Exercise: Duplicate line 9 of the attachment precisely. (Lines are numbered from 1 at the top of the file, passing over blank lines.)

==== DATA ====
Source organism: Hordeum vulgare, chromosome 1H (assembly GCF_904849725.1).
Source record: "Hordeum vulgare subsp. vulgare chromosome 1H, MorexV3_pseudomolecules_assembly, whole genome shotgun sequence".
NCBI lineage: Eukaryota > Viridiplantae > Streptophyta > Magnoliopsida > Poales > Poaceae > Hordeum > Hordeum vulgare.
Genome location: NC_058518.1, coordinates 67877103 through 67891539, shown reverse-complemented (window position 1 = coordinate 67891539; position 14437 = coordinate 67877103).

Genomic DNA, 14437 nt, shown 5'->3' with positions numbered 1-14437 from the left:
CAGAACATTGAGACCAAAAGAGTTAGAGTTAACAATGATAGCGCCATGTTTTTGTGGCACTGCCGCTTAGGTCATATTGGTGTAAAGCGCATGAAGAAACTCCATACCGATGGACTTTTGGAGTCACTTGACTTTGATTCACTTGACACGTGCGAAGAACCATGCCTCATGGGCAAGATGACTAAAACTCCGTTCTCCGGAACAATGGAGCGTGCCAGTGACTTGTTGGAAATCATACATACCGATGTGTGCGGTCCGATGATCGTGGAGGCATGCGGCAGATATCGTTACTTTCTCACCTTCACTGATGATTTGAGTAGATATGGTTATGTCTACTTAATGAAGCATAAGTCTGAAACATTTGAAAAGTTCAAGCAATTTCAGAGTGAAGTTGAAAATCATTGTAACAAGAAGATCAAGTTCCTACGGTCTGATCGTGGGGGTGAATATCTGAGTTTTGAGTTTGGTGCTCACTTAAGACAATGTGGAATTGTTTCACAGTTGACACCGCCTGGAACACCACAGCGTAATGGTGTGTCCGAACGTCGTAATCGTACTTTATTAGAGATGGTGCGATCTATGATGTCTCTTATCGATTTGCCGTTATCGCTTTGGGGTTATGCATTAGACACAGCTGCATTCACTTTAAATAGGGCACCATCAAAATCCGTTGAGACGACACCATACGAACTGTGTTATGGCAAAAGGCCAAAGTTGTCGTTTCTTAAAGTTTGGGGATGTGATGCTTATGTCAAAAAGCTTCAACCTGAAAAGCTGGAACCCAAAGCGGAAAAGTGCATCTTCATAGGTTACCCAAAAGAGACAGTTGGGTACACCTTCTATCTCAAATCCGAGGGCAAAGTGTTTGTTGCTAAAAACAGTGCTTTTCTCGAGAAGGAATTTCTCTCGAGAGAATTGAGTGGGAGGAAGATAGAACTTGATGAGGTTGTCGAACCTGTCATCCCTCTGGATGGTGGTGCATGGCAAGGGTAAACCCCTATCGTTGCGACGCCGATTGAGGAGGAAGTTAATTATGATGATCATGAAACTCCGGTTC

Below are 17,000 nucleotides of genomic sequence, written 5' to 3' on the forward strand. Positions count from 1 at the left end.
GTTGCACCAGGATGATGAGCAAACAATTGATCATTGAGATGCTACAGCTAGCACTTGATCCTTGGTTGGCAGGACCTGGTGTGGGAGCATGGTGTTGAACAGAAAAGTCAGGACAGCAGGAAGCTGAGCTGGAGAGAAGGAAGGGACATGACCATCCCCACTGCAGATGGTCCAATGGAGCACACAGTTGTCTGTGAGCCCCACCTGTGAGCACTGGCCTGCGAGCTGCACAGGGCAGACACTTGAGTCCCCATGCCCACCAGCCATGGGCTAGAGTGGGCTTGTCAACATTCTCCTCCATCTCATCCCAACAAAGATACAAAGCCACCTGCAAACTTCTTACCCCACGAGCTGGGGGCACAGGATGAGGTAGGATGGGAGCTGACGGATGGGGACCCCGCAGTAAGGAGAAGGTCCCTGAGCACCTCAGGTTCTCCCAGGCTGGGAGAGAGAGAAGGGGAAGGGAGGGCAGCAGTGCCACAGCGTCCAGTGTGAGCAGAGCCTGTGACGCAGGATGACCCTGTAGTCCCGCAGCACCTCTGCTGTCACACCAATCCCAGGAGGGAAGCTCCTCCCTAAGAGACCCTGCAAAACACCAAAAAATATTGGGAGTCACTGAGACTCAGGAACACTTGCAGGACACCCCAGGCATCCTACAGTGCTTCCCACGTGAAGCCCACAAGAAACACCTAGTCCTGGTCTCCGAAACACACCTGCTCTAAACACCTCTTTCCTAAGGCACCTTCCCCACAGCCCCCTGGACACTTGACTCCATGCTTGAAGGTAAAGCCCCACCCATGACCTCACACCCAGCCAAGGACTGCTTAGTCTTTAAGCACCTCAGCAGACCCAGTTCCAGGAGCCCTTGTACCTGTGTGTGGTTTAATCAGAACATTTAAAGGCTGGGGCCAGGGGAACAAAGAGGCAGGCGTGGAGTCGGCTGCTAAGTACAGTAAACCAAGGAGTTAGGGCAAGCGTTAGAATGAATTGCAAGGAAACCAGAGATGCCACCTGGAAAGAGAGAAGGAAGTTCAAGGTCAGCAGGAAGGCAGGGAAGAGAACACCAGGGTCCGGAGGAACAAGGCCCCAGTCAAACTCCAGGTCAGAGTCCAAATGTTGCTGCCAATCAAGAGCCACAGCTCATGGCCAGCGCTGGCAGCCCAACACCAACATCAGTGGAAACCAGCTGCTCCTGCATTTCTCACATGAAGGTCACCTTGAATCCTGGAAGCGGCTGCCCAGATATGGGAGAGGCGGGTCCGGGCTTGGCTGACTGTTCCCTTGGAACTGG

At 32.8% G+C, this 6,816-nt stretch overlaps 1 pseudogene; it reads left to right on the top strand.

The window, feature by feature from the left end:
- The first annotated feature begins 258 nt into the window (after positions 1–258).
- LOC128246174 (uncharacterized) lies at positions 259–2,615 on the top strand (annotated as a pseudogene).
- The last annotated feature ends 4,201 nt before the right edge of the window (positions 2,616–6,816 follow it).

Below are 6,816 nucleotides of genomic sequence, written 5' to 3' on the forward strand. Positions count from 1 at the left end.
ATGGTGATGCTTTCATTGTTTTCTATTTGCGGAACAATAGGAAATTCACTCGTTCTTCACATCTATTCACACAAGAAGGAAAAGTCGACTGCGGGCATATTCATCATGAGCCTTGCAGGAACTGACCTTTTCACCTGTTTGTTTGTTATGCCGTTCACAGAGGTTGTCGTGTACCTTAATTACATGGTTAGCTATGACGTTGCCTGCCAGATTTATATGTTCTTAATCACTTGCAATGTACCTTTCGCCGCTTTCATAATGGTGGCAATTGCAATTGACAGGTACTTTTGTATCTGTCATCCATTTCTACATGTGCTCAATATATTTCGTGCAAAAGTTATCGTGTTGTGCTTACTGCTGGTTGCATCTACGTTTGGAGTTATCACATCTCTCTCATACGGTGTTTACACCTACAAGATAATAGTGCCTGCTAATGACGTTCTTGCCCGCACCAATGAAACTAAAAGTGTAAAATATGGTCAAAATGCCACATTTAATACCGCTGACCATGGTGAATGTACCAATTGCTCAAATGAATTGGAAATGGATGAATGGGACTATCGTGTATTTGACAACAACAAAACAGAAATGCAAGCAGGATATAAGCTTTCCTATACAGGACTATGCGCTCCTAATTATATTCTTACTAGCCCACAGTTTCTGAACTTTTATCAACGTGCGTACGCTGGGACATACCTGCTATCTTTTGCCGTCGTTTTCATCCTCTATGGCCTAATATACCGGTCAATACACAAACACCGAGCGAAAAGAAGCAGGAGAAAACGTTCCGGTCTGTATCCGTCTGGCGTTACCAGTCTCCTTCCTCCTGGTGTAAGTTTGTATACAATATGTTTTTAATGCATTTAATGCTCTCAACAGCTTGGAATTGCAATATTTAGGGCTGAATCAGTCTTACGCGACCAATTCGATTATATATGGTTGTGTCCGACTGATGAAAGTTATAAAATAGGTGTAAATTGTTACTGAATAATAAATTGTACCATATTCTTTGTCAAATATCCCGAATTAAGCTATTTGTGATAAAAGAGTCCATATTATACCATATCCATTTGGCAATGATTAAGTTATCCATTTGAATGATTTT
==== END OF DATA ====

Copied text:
At 32.8% G+C, this 6,816-nt stretch overlaps 1 pseudogene; it reads left to right on the top strand.